BY KENT KRAMER, CFP®, AIF®, Chief Investment Officer, Foster Group
“…but in this world nothing can be said to be certain, except death and taxes.” -Benjamin Franklin
You and I may not enjoy uncertainty, but it is our reality in virtually every area of life. Whether we are considering our personal health, projecting winners and losers in elections and sporting events, forecasting weather patterns, anticipating travel delays, or predicting the performance of financial markets, there are no 100% reliable indicators of what will happen today, tomorrow, next year, or in the next twenty years.
We know this to be true, but we still wish we could predict the future just a little bit better.
Academics who study human behavior, from psychologists to economists, agree that the human brain is a prediction machine. Over thousands of generations, humans have learned to recognize physical threats and take precautions to ensure survival. Our fight or flight reflexes are what has kept us alive as a species. We predict which threats put us in mortal danger, and we choose between two options: Do we run, or do we stay and fight?
If you watch and/or read the news, you could understandably be very worried that recession or something worse is right around the corner, that the stock market is poised for a big fall, and that government tax and fiscal policy (regardless of which party you prefer in 2020) is about to run our country into a deep hole of our own making. Yet, if all this danger is so obviously right around the corner, why are stock markets in the US at all-time highs and economic indicators like unemployment rates, corporate earnings, and wage growth all trending positively? There are two competing stories out there. One is that the economy is doing well. The other is that the global economic recovery is past its prime, and the recent yield curve inversion means recession is certain.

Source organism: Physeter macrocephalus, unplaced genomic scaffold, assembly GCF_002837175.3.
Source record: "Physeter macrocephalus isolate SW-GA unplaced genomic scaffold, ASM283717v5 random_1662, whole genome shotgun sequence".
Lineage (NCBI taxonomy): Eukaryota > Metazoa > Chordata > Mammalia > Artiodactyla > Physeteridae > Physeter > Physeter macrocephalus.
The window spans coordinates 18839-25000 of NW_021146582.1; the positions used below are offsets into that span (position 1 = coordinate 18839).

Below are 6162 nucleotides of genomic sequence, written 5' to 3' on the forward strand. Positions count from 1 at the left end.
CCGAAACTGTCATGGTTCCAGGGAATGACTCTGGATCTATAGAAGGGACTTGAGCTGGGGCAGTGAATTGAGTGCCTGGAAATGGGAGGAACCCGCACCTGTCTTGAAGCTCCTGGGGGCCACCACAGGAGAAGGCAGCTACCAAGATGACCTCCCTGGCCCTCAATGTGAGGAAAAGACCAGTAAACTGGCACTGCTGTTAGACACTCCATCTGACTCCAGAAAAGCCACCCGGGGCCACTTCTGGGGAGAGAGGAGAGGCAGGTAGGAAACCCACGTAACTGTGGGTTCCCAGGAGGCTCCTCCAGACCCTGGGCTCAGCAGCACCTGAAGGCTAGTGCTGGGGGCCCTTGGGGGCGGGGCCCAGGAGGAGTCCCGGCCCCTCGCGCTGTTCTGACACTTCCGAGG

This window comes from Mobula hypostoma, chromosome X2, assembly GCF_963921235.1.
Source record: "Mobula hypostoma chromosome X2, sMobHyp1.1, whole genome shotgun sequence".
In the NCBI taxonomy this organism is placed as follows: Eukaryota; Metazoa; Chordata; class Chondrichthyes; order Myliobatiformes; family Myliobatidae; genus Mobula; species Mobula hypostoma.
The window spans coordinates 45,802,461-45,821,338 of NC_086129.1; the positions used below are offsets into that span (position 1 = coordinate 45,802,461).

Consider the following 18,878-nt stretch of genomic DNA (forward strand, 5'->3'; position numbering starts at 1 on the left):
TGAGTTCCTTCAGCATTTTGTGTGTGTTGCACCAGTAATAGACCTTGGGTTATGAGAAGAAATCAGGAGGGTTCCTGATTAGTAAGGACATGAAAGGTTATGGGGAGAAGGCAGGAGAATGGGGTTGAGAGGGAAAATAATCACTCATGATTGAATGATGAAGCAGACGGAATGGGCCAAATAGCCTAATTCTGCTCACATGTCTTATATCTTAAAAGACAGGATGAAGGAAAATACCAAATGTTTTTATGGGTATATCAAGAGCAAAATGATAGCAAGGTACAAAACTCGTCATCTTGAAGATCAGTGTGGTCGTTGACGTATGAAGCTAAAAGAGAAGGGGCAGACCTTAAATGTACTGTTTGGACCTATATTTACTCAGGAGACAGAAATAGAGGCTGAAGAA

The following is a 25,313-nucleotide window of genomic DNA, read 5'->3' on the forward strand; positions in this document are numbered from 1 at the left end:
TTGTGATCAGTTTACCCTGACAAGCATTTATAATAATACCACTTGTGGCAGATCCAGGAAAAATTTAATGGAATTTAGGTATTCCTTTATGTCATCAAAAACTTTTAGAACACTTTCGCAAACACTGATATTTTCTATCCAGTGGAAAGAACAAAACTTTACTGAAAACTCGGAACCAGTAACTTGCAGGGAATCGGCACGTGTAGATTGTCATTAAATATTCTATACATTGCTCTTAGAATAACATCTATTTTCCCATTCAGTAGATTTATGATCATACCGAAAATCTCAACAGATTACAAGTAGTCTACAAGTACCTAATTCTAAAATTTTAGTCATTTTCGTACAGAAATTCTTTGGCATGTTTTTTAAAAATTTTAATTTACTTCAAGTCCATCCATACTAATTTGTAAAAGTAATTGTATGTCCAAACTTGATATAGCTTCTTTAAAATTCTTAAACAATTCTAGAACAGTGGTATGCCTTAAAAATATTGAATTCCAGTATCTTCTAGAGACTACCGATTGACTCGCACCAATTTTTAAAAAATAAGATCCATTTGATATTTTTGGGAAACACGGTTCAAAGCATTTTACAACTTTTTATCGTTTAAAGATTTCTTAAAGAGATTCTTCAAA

So, what is your prediction machine telling you to do?
Top chess players have moved away from a strategy referred to as “combination chess” to one called “positional chess.” In a purely combinational approach, the player tries to envision as many future combinations of moves by his opponent as possible, predict which ones are most likely, and then move in anticipation of those combinations.
Positional chess acknowledges that anticipating every possible move or combination of moves is a vain effort. The potential number of combinations is too large and too unpredictable. I don’t know with enough certainty what my opponent is going to do. So, the positional player sets up his or her board and moves their pieces with a strategy that allows them to respond effectively to the opponent’s moves as they become known. Positional players prepare so that they can play offense when opportunities present themselves and play defense if things go against them in a series. The positional player is embracing uncertainty.
Good, long term financial plans and investment strategies are akin to playing positional chess. We hear the “news,” which is full of stories and guesses as to what combination of events will happen. But rather than choosing one prediction to act on, we prepare our plans and portfolios to play defense when circumstances turn negative, as well as being in position to take advantage of opportunities when they present themselves.
We may not like uncertainty, but we need to understand and embrace it to keep ourselves positioned for both survival and success.
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| Kent Kramer